Comparing Source of Agricultural Contact Water and the Presence of Fecal Indicator Organisms on the Surface of 'Juliet' Grape Tomatoes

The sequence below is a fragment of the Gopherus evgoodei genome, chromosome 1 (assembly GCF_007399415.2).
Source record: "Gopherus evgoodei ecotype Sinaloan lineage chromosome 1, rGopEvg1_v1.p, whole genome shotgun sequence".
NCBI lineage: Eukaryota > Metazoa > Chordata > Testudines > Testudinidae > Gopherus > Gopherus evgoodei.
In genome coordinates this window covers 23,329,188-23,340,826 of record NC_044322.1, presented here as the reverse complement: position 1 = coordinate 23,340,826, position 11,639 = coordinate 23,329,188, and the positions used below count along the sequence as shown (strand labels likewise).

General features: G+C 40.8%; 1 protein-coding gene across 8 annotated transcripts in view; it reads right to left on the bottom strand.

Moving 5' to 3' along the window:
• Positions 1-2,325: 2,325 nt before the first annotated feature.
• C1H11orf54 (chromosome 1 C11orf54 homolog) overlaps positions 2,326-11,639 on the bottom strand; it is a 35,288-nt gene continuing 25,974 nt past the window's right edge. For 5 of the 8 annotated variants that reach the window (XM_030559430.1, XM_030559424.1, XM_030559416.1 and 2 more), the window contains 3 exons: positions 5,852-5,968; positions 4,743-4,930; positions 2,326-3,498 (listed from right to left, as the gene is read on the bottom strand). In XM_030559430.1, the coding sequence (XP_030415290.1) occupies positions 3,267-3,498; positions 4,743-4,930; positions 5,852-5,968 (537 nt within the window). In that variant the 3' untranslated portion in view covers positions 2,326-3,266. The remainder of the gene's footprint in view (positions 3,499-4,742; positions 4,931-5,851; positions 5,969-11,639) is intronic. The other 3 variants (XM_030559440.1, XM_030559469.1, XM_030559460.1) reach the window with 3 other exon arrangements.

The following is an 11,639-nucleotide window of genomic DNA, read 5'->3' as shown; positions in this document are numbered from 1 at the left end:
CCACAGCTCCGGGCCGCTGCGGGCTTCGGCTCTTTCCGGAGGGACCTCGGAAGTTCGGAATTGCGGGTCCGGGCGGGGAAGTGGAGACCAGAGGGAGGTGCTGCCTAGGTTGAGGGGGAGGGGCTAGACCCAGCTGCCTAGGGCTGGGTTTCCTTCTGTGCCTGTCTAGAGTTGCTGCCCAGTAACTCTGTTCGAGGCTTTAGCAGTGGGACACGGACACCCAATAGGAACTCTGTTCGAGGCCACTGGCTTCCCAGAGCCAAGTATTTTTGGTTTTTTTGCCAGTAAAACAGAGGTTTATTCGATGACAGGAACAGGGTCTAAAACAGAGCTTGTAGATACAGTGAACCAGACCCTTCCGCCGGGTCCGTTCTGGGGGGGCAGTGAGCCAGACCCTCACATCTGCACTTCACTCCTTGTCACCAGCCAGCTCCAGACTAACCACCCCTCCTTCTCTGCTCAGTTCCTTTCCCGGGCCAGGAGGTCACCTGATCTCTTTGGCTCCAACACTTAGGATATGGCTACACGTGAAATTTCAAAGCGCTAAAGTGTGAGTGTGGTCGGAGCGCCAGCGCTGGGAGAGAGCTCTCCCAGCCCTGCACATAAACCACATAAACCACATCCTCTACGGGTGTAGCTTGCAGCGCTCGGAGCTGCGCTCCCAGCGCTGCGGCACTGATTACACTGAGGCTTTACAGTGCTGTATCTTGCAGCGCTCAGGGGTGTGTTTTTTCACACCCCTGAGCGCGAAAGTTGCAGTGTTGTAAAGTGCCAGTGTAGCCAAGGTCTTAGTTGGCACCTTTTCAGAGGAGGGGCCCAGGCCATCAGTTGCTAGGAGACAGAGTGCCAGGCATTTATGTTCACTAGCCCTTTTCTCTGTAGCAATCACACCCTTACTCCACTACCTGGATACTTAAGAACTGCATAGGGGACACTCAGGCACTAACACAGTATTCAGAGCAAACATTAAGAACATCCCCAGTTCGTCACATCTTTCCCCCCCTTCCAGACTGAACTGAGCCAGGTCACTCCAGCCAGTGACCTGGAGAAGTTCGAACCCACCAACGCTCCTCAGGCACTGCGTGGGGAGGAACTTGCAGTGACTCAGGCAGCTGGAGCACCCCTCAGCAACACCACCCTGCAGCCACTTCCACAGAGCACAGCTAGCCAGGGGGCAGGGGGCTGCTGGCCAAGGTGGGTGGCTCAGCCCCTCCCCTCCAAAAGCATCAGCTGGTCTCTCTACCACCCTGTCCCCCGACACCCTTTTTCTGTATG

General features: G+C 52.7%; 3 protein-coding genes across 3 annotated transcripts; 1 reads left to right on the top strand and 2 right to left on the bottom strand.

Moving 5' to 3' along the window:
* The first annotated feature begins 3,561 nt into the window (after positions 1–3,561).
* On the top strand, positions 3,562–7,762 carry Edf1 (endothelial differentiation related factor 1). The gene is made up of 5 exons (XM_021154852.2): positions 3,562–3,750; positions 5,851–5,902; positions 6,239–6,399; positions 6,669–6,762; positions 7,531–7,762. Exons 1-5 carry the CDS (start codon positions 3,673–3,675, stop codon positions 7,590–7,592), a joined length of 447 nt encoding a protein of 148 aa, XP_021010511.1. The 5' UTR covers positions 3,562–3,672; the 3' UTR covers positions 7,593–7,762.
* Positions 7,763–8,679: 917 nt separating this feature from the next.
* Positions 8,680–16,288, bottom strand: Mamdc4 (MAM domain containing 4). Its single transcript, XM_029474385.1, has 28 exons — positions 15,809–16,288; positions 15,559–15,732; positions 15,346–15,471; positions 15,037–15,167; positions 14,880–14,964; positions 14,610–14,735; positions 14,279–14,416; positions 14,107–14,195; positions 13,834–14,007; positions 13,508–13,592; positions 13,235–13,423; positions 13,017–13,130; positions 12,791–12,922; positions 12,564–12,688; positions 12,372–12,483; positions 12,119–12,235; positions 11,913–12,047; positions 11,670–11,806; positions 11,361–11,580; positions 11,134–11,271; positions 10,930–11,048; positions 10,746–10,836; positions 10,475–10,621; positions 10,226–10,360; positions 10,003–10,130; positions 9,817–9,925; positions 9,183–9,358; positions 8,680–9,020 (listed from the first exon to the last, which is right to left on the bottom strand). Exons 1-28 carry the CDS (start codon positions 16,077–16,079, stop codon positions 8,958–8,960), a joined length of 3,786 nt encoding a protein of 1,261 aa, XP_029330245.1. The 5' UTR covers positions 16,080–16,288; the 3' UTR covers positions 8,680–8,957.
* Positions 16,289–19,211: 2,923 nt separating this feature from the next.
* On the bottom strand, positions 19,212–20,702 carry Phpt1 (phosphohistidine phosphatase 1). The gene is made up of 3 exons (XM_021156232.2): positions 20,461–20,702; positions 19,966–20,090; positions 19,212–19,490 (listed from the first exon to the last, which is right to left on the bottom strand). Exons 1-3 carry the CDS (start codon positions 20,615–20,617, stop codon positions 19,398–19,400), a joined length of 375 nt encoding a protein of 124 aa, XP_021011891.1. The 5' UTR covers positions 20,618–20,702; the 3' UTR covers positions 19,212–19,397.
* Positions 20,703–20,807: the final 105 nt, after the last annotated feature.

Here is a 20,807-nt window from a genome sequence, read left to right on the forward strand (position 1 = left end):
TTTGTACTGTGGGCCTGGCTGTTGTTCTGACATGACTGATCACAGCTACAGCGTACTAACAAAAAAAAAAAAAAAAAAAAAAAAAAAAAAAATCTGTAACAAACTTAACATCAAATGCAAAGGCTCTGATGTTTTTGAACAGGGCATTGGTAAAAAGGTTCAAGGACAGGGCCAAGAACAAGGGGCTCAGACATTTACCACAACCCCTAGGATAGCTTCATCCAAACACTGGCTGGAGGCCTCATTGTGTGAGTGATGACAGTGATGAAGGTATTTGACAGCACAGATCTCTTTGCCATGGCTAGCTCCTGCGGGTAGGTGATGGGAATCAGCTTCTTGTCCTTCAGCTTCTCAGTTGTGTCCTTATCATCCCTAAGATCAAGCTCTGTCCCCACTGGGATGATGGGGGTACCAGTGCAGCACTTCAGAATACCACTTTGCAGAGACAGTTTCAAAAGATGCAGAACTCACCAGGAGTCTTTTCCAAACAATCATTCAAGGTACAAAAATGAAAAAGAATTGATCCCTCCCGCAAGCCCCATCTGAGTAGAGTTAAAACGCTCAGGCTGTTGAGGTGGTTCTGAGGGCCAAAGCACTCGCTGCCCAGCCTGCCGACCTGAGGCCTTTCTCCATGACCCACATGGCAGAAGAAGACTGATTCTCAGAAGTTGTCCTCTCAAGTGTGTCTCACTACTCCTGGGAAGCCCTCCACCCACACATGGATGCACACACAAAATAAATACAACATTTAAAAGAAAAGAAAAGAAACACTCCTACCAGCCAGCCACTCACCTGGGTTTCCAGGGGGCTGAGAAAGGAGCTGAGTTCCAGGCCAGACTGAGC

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Microbial water quality standards exist to prevent food safety outbreaks due to the use of agricultural water, although little is known about how the levels the fecal indicator organisms in water relate to the counts on the tomato fruit surface. This study used fecal indicator organisms commonly used in microbial water quality standards (Enterobacteriaceae, total coliforms, fecal coliforms, and E. coli) to monitor the water quality of surface ponds, a groundwater source, and the phyllosphere of treated grape tomatoes over two growing seasons. Water source and date caused a significant difference in the counts of fecal indicator organisms. Variability in bacterial counts was found in the surface water sources over the course of the season, partially explained by environmental variables such as water temperature, pH, precipitation, and air temperature. The microbial counts on the surfaces of the tomato fruit did not reflect the water treatments applied to the plants.